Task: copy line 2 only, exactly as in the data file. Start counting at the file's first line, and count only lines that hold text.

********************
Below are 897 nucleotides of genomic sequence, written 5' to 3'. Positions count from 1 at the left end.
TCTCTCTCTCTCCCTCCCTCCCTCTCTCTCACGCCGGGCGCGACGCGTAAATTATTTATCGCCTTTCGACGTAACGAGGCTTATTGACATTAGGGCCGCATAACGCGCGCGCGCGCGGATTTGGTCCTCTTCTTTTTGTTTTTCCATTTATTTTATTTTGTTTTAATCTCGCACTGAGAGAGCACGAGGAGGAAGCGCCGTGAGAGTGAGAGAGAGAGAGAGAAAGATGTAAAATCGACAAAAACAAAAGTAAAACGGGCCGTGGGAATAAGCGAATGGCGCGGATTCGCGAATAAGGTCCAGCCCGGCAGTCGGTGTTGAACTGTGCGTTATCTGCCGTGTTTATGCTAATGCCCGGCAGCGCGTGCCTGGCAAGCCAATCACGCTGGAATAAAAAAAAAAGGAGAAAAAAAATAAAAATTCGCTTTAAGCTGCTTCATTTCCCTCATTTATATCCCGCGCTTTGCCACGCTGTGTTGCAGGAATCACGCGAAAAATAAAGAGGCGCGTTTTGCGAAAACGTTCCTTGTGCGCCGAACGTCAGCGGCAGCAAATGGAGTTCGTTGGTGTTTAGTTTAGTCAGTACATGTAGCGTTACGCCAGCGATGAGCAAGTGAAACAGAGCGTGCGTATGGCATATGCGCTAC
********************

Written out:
TCTCTCTCTCTCCCTCCCTCCCTCTCTCTCACGCCGGGCGCGACGCGTAAATTATTTATCGCCTTTCGACGTAACGAGGCTTATTGACATTAGGGCCGCATAACGCGCGCGCGCGCGGATTTGGTCCTCTTCTTTTTGTTTTTCCATTTATTTTATTTTGTTTTAATCTCGCACTGAGAGAGCACGAGGAGGAAGCGCCGTGAGAGTGAGAGAGAGAGAGAGAAAGATGTAAAATCGACAAAAACAAAAGTAAAACGGGCCGTGGGAATAAGCGAATGGCGCGGATTCGCGAATAAGGTCCAGCCCGGCAGTCGGTGTTGAACTGTGCGTTATCTGCCGTGTTTATGCTAATGCCCGGCAGCGCGTGCCTGGCAAGCCAATCACGCTGGAATAAAAAAAAAAGGAGAAAAAAAATAAAAATTCGCTTTAAGCTGCTTCATTTCCCTCATTTATATCCCGCGCTTTGCCACGCTGTGTTGCAGGAATCACGCGAAAAATAAAGAGGCGCGTTTTGCGAAAACGTTCCTTGTGCGCCGAACGTCAGCGGCAGCAAATGGAGTTCGTTGGTGTTTAGTTTAGTCAGTACATGTAGCGTTACGCCAGCGATGAGCAAGTGAAACAGAGCGTGCGTATGGCATATGCGCTAC